Feigns loss of memory or provides some other lame ass excuse as to why a deadline and/or task was not completed on time if at all.

When doing something nice for the SOP, non-dysfunctional people usually only expect kind words in return.  But not only does the SOP not bother to even mumble a half-assed “thank you,”  they don’t even notice that you’ve done anything for them in the first place.  The attitude of the SOP is that since s/he did not ask you for whatever nice thing it is you did, you are therefore, not entitled to anything. Not kind words.  Not courtesy.  And certainly not respect.

The non-dysfunctional person typically ends up feeling like an idiot who keeps issuing free passes to the SOP  in an attempt to demonstrate patience & understanding.  He or she keeps waiting for the day when the ingrate will  extend a modicum of  common fcuking courtesy, or some other acknowledgment (either tangible or intangible) because that’s what would inspire confidence in the SOP and/or satisfaction with the relationship.  But of course, that day never comes.  SOPs withhold indefinitely whatever it is the non-dysfunctional person desperately wants because that is passive aggressive behavior at its fundamental core.

The longer non-dysfunctional people are exposed to SOPs, the worse the situation becomes.  And if you’re not careful, you could end up an SOP in your own right.  What you have to realize is that you will never change these people because they are the only ones who have control over their own behavior.  Furthermore, they’re not going to change because of you or because you’d like them to.  They have to want it for themselves period.

If you happen to be in a relationship with or related to an SOP, that makes the situation a little on the prickly side, but you’re going to have to limit your exposure if you want to keep your peace of mind. Sure, you could try sitting them down to have the conversation, but seriously, if you’ve read this far, then chances are, you’ve already gone down that road and reached the cul-de-sac many times.  At some point you have to know when to say when and cut your losses.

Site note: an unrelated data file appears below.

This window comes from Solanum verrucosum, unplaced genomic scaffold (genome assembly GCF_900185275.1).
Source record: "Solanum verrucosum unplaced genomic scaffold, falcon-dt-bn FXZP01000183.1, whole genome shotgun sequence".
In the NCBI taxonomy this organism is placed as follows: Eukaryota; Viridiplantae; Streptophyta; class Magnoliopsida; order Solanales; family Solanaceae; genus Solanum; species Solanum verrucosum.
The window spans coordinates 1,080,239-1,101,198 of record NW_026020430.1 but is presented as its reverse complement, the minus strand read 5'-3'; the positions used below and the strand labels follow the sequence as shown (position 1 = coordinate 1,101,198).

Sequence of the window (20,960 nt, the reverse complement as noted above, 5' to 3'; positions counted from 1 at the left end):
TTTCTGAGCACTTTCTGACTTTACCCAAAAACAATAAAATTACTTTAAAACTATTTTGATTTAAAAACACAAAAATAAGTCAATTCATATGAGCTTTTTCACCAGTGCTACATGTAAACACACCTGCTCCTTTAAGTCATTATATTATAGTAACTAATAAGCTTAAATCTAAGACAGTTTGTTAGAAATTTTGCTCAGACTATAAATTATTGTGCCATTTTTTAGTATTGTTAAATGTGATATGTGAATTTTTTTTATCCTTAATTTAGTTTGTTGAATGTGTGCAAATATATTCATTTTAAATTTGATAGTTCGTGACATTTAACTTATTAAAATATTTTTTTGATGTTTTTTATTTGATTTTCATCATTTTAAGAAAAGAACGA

Maybe the SOP will realize on his or her own that you’re not as available as you once were.  And then again, maybe they won’t.  In which case, it’s not your problem.  Because if the SOP does not see the value in keeping you around, then there is nothing you can say that will persuade them to the contrary.  They are simply not worth wasting anymore of your time with.

Life is too damn short to spin your wheels on a sheet of ice with an SOP who neither appreciates nor values you.  It may sound harsh, but you’re not doing some noble deed torturing yourself  with an SOPs boorish behavior.  There isn’t some great reward waiting for you, so it’s best to either restrict the SOPs access to you and/or just cut it off clean. Game over.

What do you think? Feel free to share your own anecdotal evidence of an SOP in your life or on the way out.

©2010 Peyton Farquhar™ and Prattle On, Boyo™. Unauthorized use and/or duplication of this material without express and written permission from this blog’s author and/or owner is strictly prohibited. Excerpts and links may be used, provided that full and clear credit is given to Peyton Farquhar™ and Prattle On, Boyo™ with appropriate and specific direction to the original content.